Have you ever had a day when so many coincidences happened that they seemed like something more? I had a day like that recently.
On the way to work one morning, I heard a story on NPR about reality television shows. The point was that interest in such shows is waning, except for an upcoming one called "When Women Rule the World."
That thought made me wonder whether women currently "rule" psychiatry in the United States. All of our present American Psychiatric Association officers are women, including the president-elect. The chair of the task force charged with revising our ethical principles also is a woman.
Does--or will--the gender of our leaders make any difference in psychiatry or in psychiatric ethics?
A Question of Compassion
At lunch later that day, I attended a lecture by Joan Cassell, Ph.D., a medical anthropologist who wrote "The Woman in the Surgeon's Body" (Cambridge: Harvard University Press, 1998). The title of the lecture was, "Are Women More Compassionate?"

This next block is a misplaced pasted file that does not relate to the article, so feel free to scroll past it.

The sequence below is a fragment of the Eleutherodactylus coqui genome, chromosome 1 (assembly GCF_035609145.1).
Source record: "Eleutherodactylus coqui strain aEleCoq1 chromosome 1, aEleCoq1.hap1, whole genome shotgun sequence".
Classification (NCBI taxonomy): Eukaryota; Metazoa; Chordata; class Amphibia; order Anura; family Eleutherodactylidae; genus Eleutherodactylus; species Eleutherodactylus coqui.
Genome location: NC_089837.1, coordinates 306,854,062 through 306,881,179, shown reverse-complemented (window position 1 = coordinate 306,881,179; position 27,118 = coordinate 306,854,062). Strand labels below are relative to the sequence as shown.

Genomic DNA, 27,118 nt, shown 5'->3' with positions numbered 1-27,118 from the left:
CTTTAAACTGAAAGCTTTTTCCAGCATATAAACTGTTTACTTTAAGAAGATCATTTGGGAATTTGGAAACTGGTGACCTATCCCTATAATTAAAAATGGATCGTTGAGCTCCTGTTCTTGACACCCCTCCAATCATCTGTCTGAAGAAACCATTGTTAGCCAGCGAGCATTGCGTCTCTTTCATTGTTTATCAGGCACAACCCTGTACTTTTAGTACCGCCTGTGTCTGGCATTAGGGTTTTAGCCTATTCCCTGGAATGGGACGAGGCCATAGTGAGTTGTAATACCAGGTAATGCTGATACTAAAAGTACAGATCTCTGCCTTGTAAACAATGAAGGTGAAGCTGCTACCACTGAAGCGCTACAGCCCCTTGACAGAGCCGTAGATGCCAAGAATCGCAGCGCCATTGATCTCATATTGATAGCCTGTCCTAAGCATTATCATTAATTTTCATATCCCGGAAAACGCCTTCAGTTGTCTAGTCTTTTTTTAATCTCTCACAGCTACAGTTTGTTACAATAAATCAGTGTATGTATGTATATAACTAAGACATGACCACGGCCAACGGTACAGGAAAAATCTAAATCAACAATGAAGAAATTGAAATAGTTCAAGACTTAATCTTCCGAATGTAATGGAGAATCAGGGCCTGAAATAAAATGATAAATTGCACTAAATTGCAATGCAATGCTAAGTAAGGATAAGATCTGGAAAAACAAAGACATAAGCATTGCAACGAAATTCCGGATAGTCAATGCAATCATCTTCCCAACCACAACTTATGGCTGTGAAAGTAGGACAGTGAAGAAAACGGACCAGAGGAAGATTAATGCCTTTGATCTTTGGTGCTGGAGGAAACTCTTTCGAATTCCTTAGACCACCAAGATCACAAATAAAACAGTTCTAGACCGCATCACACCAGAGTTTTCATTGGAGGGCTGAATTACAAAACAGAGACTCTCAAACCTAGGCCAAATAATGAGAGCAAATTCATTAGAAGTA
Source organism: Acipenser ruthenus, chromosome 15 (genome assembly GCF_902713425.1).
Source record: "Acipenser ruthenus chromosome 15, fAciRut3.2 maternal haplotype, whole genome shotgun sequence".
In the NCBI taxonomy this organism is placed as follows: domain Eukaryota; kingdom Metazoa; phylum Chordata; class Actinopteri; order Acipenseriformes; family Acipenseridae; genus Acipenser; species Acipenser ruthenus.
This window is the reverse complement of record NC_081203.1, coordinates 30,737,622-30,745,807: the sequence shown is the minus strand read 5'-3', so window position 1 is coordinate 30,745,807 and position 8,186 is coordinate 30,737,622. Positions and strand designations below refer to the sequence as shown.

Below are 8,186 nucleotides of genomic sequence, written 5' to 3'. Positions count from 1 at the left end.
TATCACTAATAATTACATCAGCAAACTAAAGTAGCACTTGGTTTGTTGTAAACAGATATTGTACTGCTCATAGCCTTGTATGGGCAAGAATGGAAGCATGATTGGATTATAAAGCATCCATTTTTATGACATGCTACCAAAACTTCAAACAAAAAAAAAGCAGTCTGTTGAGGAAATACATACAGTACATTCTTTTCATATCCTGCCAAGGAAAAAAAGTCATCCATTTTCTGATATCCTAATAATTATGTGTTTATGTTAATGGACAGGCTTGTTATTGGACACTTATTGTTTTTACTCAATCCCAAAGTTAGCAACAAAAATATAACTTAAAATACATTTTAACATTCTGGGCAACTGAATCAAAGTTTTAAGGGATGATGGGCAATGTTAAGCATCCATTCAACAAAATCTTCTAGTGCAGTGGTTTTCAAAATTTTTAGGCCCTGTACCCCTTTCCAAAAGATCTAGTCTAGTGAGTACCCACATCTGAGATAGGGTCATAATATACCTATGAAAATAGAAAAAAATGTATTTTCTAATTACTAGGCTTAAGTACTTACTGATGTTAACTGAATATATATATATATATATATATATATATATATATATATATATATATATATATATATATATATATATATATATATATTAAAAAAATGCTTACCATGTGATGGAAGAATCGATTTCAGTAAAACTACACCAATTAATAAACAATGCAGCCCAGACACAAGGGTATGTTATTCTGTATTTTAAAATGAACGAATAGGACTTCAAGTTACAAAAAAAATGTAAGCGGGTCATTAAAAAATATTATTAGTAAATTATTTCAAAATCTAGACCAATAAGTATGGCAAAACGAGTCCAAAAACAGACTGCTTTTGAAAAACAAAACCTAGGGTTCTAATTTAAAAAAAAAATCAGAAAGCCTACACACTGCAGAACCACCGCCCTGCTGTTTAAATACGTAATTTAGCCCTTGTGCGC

The talk was fascinating, as was the makeup of the audience. There were about 50 women there and only 4 men. One of the men had to be there, another was the tech help, a third was a psychologist friend of mine who worked in community medicine. I later learned that he attended because in recent years all of the residents he taught have been women. As a result, he thought that his lectures--such as those on eating disorders--needed to be better tailored to address women's issues.
Dr. Cassell started the lecture by discussing her research on female surgeons. Her initial question was whether they are as "arrogant, daring, and warlike" as male surgeons. Her findings showed that sometimes they are and sometimes they're not, largely depending on whether they're relating to nurses, patients, or peers.
She also discussed the extent to which many gender characteristics are influenced by social forces and history. In response to a question from me, Dr. Cassell expressed uncertainty about whether biologic differences are a major factor, because those differences are so difficult to study.
As to the original question of whether women are more compassionate, Dr. Cassell answered, "I wish." She found very little evidence of more compassion among female surgeons, or among other female physicians, for that matter.